Mobile Search Discovers a New Path: mobilepeople

In “Location-Based Services: Discovering Old and New Paths,” we looked at a few mobile startups that are blurring the boundaries of mobile local search. In a nutshell, these represent a move from local search as we know it online (“what” and “where”) to mobility and automatic discovery of nearby items and events.

One company mentioned, but deserving of a closer look, is Copenhagen, Denmark-based mobilepeople. After seven years of building mobile apps for major local media publishers in Europe and the U.S., it’s evolving to what it calls “mobile discovery 2.0.”

This leap is consistent with many of the principles outlined last month — building search products that better utilize the realities of the device, such as portability, location awareness, time of day, and size (i.e., minimal finger tapping).

“Relevancy changes dramatically with mobile,” said Nahid Giga, mobilepeople’s VP of Business Development. “The mobile device knows so much more about the user and their situation, yet too many publishers fall back to the online approach of asking the consumer ‘what’ and ‘where.'”

Puddle Jumping

Mobilepeople conversely discovers content based on user-defined preferences. These preferences are set when users create customized “puddles” — personalized search modules that automatically find results when opened.

A puddle created for restaurants could, for example, include places that have takeout and specialize in dim sum, Mexican, or Thai, but not Italian. Puddles can be stored, shared, social networked, and accessed wherever (or whenever) a user happens to be.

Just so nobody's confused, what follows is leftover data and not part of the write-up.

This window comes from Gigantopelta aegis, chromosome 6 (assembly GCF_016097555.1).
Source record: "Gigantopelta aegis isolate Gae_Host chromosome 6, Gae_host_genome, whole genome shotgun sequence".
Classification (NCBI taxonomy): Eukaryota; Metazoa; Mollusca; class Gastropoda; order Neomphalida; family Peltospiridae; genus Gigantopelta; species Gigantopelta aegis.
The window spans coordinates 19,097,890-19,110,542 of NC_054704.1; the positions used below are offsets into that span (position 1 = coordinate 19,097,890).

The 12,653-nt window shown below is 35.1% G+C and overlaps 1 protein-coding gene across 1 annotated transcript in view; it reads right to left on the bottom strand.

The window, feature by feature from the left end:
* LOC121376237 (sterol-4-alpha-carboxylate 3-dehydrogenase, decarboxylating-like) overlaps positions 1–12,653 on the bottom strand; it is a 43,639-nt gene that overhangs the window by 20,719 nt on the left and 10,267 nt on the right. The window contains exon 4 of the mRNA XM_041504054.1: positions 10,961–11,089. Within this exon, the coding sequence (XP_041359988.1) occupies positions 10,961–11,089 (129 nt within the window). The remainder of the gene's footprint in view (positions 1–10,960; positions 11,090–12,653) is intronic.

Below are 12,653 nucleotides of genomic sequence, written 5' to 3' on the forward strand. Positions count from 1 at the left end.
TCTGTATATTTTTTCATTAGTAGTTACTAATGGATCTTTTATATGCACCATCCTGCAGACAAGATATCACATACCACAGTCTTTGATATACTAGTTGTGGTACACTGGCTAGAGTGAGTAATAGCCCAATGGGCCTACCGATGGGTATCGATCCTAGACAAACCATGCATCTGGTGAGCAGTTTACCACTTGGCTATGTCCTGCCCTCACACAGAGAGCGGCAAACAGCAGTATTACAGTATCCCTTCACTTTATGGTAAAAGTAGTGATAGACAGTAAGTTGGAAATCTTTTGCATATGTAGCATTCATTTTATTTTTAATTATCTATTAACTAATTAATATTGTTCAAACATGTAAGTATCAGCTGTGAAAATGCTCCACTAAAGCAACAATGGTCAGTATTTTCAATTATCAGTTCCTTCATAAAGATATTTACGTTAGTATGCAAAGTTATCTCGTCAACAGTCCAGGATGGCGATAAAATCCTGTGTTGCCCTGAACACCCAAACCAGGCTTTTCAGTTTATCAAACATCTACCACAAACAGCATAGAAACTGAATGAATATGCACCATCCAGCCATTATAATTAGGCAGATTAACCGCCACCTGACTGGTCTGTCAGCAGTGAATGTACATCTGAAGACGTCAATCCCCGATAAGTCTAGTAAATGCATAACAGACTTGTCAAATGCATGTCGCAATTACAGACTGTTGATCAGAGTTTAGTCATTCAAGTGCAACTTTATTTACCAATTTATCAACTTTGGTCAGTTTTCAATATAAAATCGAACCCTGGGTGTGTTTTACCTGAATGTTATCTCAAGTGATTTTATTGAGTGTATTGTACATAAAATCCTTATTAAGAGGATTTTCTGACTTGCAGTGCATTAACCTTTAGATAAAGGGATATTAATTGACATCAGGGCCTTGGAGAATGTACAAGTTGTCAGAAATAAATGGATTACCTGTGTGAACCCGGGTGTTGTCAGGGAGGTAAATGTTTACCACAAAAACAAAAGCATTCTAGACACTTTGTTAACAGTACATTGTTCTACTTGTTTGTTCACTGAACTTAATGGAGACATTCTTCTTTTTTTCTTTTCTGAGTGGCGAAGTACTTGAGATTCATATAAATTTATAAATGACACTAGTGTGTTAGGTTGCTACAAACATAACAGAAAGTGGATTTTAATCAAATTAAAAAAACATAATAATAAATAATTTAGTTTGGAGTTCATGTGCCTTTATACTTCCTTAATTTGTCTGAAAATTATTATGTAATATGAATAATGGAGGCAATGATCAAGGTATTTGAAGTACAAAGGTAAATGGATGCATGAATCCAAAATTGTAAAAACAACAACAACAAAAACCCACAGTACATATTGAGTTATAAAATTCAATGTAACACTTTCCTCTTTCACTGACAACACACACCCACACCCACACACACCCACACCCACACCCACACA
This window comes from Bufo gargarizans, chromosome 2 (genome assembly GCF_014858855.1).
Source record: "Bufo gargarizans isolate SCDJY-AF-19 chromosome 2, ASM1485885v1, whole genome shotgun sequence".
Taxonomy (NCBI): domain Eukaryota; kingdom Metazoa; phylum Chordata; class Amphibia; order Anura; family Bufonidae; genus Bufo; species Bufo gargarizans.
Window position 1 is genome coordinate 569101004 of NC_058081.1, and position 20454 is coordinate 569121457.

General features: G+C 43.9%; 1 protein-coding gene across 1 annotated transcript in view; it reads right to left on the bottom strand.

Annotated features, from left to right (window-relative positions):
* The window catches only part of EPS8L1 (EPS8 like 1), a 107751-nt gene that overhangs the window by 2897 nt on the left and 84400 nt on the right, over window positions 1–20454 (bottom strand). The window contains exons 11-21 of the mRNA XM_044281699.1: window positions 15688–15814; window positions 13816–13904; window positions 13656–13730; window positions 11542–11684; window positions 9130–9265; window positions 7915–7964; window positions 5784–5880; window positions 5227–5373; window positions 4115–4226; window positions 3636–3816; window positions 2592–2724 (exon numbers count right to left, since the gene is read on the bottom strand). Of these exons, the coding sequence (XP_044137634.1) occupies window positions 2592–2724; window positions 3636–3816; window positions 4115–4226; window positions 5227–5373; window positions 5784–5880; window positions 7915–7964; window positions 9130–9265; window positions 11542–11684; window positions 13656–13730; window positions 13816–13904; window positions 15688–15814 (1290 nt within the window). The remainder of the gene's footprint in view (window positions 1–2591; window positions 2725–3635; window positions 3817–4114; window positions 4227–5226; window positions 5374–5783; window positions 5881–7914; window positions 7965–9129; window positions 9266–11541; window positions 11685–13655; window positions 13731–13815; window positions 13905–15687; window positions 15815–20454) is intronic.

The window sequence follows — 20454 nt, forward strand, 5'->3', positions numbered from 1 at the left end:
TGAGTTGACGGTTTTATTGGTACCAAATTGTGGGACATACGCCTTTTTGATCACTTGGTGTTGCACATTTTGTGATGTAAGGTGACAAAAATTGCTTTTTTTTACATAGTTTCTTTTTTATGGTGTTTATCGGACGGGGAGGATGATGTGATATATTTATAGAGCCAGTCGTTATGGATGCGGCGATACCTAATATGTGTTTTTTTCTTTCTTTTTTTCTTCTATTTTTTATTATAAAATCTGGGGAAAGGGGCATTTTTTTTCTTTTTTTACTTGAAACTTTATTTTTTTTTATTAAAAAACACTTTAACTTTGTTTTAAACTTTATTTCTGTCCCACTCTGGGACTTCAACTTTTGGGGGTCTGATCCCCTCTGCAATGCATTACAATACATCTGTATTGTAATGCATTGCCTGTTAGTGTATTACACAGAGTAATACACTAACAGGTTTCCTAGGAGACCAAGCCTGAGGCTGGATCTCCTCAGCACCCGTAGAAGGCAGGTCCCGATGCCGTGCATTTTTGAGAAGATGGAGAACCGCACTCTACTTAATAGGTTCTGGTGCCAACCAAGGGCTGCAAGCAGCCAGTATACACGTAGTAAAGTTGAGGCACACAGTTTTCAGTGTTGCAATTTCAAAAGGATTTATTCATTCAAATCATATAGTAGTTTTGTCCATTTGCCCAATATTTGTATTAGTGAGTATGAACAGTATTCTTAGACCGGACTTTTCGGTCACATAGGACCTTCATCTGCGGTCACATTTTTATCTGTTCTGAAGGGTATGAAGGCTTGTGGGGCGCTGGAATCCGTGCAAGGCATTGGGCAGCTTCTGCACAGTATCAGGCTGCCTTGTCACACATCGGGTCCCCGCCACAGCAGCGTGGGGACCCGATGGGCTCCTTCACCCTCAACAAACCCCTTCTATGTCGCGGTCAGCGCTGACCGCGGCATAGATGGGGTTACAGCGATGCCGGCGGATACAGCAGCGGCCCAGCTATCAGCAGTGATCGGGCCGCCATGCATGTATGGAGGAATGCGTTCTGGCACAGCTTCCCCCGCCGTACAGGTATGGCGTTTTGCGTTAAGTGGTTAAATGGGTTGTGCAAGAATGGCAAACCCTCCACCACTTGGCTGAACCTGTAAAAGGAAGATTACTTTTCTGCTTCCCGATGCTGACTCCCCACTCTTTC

“The idea is to get off a plane and discover products and services based on the customized needs of that specific user,” Giga said. “We want to get to a point where consumers open the application because of what that personalized puddle will discover for them.”


Vertical Challenge

For publishers, mobilepeople will likewise allow them to customize puddles based on the nature of their content.

Holiday or event puddles, for example, can be active for a specific period of time. This is an area where many local media companies are poking around to find incremental distribution for their content, and to get it in front of the right mobile users.

This also represents a departure from traditional local search in branching out beyond just listings, reviews, and yellow pages. The company is positioning this as a source of mobile distribution for any source of local or vertical content.

“The idea is to pull from multiple vantage points — yellow pages, newspapers, magazines, TV,” Giga said. “These all have content that is related to you within a 15- to 20-mile radius.”

This comes with an overall strategy to be more of a one-stop shop for the myriad things that can appeal to users throughout their day. It’s a sizeable data challenge, but one that can be tackled with local content sources — something that mobilepeople has a proven ability to nail down.

Will They Come?

The last, but certainly not least, piece of this puzzle is advertisers. This is tied to users (traffic), and to publishers (content and ad sales channels). Once these are in place, the discovery format can be attractive and accessible to mobile marketers.

Mobile engagement has been shown to have favorable ad performance over online equivalents in its early phases. This next evolution of mobile local should have even better ad performance, based on the granular targeting that these products will allow.

Going past the obvious (but important) location and contextual targeting, additional factors will come to define mobile local advertising (e.g., time of day, seasonality, and the granular business attributes that approximate users’ real-life complex preferences).

The products discussed in the last few columns have elements of push and pull that represent this interplay of local search and discovery. Those that win the land rush currently underway will balance these in the most publisher-, advertiser-, and user-friendly ways. All three are vital.

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